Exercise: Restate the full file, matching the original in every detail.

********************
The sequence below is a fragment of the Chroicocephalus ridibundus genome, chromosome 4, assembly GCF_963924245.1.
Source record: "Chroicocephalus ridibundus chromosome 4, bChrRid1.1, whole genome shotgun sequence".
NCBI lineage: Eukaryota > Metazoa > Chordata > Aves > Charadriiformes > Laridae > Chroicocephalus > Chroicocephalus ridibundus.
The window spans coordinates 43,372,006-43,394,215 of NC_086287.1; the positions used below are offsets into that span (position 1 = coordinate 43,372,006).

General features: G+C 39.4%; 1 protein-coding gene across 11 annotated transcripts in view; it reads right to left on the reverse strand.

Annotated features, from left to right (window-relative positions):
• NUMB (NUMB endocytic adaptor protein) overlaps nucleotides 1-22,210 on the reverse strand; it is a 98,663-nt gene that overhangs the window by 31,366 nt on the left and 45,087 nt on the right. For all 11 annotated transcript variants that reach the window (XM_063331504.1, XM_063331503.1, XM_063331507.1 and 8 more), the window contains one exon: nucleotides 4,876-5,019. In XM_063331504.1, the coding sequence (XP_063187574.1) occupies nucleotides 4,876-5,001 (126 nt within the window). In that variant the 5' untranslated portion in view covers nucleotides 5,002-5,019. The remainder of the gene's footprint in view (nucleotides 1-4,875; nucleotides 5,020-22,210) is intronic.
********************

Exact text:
The sequence below is a fragment of the Chroicocephalus ridibundus genome, chromosome 4, assembly GCF_963924245.1.
Source record: "Chroicocephalus ridibundus chromosome 4, bChrRid1.1, whole genome shotgun sequence".
NCBI lineage: Eukaryota > Metazoa > Chordata > Aves > Charadriiformes > Laridae > Chroicocephalus > Chroicocephalus ridibundus.
The window spans coordinates 43,372,006-43,394,215 of NC_086287.1; the positions used below are offsets into that span (position 1 = coordinate 43,372,006).

General features: G+C 39.4%; 1 protein-coding gene across 11 annotated transcripts in view; it reads right to left on the reverse strand.

Annotated features, from left to right (window-relative positions):
• NUMB (NUMB endocytic adaptor protein) overlaps nucleotides 1-22,210 on the reverse strand; it is a 98,663-nt gene that overhangs the window by 31,366 nt on the left and 45,087 nt on the right. For all 11 annotated transcript variants that reach the window (XM_063331504.1, XM_063331503.1, XM_063331507.1 and 8 more), the window contains one exon: nucleotides 4,876-5,019. In XM_063331504.1, the coding sequence (XP_063187574.1) occupies nucleotides 4,876-5,001 (126 nt within the window). In that variant the 5' untranslated portion in view covers nucleotides 5,002-5,019. The remainder of the gene's footprint in view (nucleotides 1-4,875; nucleotides 5,020-22,210) is intronic.